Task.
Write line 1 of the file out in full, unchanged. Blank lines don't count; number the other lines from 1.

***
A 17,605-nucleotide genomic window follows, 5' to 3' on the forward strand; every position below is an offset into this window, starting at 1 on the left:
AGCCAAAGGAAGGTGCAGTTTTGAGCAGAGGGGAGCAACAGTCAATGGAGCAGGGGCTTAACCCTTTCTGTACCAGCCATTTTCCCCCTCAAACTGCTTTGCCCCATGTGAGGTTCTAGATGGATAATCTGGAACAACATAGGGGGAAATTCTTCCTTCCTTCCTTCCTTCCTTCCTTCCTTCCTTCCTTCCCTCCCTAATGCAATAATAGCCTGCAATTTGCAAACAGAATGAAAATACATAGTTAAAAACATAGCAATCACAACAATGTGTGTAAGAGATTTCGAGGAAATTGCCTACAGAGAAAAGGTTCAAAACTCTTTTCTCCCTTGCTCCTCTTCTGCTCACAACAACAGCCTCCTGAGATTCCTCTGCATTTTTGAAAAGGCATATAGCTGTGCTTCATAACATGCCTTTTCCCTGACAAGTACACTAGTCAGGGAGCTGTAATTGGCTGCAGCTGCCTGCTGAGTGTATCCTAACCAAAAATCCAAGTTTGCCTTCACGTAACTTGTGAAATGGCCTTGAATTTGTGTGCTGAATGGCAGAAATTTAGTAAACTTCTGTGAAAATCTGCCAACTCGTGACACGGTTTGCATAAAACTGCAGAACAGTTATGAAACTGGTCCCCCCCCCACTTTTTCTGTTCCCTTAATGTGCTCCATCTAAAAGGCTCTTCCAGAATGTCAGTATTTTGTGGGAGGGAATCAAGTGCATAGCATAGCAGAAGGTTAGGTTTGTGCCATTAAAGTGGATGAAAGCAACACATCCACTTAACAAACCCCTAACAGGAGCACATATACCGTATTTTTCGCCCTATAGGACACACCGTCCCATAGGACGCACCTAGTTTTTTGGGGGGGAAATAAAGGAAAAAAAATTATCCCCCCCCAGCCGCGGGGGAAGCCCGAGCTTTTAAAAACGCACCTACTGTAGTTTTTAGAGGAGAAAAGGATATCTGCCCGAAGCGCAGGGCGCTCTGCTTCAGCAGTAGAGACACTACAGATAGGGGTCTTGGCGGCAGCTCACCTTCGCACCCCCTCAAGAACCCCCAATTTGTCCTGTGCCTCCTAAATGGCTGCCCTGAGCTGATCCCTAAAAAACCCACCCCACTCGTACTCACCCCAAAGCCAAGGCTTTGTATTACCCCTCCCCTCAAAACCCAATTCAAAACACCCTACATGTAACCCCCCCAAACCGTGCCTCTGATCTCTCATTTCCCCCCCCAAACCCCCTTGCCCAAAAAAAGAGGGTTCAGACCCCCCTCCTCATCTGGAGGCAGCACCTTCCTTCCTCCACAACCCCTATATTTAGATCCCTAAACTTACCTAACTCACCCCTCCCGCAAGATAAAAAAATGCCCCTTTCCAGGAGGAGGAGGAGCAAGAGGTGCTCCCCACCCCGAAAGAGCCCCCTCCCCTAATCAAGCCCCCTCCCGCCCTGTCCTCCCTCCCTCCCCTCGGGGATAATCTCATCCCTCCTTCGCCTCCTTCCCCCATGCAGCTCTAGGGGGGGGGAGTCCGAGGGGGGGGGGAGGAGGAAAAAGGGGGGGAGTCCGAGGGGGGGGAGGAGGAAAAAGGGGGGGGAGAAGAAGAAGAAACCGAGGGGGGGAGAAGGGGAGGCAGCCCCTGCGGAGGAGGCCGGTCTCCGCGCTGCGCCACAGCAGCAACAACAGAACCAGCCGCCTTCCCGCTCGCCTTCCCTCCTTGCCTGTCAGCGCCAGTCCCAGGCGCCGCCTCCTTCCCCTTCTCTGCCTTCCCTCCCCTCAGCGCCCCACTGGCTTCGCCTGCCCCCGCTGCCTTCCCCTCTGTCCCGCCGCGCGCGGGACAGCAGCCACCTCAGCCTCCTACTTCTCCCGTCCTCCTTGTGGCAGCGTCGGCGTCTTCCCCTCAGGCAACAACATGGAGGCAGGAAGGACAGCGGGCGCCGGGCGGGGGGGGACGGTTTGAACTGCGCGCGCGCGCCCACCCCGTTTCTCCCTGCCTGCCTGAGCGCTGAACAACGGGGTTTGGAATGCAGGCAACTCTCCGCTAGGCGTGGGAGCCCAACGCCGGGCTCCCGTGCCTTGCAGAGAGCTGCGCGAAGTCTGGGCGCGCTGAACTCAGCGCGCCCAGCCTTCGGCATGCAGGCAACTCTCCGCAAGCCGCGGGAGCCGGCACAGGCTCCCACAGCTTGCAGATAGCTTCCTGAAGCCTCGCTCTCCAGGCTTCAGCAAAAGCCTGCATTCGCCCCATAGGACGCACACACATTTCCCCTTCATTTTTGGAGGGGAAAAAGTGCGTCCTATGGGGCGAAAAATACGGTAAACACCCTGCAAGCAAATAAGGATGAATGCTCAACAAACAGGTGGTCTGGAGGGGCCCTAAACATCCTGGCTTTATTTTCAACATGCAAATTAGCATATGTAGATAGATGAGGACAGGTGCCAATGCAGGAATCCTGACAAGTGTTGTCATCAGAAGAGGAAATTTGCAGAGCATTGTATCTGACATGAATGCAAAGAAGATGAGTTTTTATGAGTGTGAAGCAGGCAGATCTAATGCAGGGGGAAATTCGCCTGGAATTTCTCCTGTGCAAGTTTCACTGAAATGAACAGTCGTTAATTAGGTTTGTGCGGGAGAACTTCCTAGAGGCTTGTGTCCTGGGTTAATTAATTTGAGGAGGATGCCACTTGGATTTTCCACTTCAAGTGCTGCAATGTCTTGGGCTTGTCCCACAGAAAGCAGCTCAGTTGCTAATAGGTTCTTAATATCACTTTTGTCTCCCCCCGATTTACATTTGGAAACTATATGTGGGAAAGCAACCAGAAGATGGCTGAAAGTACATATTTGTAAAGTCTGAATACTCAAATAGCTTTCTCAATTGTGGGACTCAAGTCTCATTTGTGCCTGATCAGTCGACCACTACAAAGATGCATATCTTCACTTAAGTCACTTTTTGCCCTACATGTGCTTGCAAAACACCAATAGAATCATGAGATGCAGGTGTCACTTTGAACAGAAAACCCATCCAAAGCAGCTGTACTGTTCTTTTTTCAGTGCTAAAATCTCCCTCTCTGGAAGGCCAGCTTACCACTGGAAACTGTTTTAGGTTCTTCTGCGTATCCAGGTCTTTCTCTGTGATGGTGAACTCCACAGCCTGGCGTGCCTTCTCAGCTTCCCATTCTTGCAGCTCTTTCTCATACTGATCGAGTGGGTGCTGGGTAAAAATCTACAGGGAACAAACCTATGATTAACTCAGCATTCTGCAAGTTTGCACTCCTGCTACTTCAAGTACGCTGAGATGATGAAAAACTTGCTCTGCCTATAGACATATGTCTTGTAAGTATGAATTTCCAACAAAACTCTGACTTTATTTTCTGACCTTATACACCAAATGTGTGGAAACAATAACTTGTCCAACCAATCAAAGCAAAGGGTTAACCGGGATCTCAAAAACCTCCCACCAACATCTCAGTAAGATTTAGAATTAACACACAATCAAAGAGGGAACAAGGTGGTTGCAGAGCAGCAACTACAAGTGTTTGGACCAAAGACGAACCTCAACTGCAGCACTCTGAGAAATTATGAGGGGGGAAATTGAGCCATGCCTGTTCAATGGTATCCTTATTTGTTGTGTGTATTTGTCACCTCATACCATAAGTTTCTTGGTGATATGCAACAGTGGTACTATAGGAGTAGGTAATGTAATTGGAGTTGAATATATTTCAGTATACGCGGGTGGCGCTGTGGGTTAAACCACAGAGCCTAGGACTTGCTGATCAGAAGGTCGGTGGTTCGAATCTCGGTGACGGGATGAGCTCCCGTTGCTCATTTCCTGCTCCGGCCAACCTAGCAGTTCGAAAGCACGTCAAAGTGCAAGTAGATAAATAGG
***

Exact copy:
A 17,605-nucleotide genomic window follows, 5' to 3' on the forward strand; every position below is an offset into this window, starting at 1 on the left: